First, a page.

MDH defends right to protest against Bush

February 26th, 2004 | by aobaoill |

Michael D Higgins has challenged the Irish government’s calls for there to be no protests during Bush’s visit this June, stating in part that “Certainly I plan to participate in any lawful and peaceful protests that may be held.” I attach his full statement below.

“It is quite presumptuous, indeed arrogant, of the Taoiseach to expect people to set aside all their concerns about U.S. foreign policy, particularly the conduct of the war in Iraq, and not to protest during the planned visit of President Bush to this country in June.
“People have a right to peacefully protest and more than 100,000 of our citizens exercised this right to demonstrate their opposition to the war in Iraq when they marched though the streets of our towns and cities 12 months ago.
“The Taoiseach may indeed regard the visit as ‘an honour for the Irish people’, but many people will also regard it as an occasion that merits a restatement of the opposition of huge numbers of the Irish people to the current direction of U.S. foreign policy. Certainly I plan to participate in any lawful and peaceful protests that may be held.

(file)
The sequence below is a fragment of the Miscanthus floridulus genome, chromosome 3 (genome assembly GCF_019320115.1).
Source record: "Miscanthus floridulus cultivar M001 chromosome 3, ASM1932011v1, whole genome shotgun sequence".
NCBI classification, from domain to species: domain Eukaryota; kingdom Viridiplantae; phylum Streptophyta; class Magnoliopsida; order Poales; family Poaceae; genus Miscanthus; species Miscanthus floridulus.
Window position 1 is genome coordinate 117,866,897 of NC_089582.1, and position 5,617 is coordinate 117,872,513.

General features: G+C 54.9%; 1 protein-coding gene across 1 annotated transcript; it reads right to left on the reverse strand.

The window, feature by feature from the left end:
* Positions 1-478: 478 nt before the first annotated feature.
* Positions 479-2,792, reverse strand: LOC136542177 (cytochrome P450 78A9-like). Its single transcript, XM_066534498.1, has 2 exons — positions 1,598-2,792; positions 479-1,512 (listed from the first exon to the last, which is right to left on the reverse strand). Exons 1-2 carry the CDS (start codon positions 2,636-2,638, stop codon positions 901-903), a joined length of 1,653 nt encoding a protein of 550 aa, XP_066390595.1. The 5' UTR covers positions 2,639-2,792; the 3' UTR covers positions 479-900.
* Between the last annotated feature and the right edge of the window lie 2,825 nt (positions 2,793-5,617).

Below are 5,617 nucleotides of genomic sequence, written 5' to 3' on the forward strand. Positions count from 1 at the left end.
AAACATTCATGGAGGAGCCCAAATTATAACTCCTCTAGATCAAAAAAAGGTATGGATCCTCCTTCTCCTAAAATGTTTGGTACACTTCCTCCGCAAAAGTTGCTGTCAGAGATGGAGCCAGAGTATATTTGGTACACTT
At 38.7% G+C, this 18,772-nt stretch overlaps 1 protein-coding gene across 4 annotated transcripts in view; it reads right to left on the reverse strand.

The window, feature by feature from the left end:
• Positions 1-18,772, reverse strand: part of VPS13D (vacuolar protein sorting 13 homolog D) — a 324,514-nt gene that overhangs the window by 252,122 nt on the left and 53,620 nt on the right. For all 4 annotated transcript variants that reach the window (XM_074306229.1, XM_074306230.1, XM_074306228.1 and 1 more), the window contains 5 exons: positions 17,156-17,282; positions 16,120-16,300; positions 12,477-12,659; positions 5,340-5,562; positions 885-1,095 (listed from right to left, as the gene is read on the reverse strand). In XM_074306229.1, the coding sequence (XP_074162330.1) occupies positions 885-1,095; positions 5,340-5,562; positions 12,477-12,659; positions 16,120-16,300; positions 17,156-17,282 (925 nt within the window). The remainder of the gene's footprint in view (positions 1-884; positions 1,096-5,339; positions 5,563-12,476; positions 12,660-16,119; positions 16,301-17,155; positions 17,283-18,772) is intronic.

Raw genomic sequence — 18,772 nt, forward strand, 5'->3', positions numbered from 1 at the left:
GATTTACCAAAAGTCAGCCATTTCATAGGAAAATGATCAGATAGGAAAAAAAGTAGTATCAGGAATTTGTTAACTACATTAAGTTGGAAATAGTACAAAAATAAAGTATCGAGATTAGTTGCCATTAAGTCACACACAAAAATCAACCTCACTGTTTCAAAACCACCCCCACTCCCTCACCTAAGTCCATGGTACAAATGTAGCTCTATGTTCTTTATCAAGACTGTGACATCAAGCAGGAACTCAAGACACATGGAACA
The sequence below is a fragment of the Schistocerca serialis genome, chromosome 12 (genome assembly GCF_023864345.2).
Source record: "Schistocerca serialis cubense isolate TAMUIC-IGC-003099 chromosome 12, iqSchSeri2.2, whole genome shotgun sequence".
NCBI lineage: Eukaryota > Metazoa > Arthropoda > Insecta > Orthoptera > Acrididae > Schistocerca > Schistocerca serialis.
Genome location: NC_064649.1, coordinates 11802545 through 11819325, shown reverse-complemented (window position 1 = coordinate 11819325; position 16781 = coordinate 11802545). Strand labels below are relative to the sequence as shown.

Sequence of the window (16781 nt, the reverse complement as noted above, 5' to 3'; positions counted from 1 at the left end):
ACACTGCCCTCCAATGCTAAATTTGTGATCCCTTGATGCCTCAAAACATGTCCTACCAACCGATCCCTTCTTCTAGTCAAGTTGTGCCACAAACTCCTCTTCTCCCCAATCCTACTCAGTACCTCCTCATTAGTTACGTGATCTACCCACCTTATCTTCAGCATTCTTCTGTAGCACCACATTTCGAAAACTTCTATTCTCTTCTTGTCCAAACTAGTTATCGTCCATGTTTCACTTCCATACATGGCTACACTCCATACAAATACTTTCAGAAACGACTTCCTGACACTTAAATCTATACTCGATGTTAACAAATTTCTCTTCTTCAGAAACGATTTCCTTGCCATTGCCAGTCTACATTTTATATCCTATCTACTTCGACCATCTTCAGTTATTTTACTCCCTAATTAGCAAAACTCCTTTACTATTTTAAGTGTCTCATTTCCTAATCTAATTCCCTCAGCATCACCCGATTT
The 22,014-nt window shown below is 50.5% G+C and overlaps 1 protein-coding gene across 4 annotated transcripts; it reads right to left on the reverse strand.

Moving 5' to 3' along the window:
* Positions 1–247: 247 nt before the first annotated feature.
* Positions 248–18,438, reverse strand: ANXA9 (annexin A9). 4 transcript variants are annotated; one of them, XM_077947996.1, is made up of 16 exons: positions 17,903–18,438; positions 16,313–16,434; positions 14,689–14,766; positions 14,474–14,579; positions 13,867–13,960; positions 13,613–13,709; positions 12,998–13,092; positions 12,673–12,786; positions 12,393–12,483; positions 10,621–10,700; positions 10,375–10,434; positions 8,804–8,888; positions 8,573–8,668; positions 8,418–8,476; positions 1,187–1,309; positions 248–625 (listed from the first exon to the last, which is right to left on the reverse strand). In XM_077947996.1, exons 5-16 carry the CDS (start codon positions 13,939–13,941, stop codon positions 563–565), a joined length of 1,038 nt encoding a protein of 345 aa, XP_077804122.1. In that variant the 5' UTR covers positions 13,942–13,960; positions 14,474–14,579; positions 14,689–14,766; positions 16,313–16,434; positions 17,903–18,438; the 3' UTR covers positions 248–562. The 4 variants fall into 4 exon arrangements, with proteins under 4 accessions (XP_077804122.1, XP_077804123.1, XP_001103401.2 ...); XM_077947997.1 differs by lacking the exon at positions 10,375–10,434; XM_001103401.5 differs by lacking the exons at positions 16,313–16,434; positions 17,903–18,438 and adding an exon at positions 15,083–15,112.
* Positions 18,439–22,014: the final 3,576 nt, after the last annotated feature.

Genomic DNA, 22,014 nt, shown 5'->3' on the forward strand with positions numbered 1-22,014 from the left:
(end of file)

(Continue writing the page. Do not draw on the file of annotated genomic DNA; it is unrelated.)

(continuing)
“We now know that the basis on which the United States pursued the war against Iraq was entirely phoney. The United Nations and the international community were misled. There were no weapons of mass destruction. There was no imminent threat to the region or to the rest of the world. The war against Iraq was illegal under international law and the United States has created a very dangerous precedent by being the first democratic country in recent times to assert the right to launch a pre-emptive strike against another country..
“President Bush’s trip to Ireland is not an official visit. It is a working summit between the EU and the United States and it should be treated accordingly. It should be limited to the working agenda and this country should certainly not be used to provide photo-opportunities for George Bush in the run up to the U.S. Presidential elections.
“It is little less than immoral to ask the Irish public to affect an amnesia on the recent war, a war that is taking Iraqi and civilian lives and the lives of young U.S. soldiers every day. Neither should we forget the Irish Government’s shameful complicity in this illegal invasion and occupation.”

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